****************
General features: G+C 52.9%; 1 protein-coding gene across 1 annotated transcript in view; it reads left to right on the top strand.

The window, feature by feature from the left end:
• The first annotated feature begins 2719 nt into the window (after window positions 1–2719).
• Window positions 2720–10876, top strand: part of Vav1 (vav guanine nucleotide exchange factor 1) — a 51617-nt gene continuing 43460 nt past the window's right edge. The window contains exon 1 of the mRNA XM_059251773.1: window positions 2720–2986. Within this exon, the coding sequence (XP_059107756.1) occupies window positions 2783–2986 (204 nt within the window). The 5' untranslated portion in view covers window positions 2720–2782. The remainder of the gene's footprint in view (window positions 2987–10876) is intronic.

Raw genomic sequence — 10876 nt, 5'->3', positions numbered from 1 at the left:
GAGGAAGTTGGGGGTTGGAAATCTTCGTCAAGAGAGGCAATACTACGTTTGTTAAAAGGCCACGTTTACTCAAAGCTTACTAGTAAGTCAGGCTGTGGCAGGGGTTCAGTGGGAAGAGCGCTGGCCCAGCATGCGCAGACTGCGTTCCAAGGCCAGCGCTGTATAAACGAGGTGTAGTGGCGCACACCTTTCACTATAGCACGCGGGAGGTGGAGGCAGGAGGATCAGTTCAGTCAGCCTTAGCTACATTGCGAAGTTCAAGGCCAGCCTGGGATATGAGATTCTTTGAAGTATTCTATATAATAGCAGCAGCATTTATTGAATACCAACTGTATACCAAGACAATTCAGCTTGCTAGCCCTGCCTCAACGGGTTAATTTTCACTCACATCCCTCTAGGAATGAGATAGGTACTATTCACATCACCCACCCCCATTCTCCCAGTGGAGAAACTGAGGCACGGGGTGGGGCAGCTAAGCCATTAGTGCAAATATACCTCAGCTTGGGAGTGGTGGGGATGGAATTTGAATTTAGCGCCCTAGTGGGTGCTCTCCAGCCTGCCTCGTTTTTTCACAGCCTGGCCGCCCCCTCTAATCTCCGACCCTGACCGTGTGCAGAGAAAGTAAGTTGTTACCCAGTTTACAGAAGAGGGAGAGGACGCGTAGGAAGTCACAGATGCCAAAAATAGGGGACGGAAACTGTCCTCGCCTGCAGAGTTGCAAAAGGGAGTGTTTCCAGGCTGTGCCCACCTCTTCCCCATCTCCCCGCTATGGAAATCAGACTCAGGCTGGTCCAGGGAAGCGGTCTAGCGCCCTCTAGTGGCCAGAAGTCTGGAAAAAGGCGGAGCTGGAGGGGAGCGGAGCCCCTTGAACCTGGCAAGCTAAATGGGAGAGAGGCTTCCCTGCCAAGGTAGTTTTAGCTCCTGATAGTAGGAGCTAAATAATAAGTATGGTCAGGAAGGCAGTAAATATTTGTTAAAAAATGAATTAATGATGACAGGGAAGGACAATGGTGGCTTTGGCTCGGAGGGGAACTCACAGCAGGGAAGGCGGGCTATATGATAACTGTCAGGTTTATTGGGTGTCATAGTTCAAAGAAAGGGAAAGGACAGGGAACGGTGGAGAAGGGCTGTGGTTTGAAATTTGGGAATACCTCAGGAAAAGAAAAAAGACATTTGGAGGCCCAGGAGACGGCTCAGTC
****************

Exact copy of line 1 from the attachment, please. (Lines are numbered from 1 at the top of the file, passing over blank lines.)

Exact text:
General features: G+C 52.9%; 1 protein-coding gene across 1 annotated transcript in view; it reads left to right on the top strand.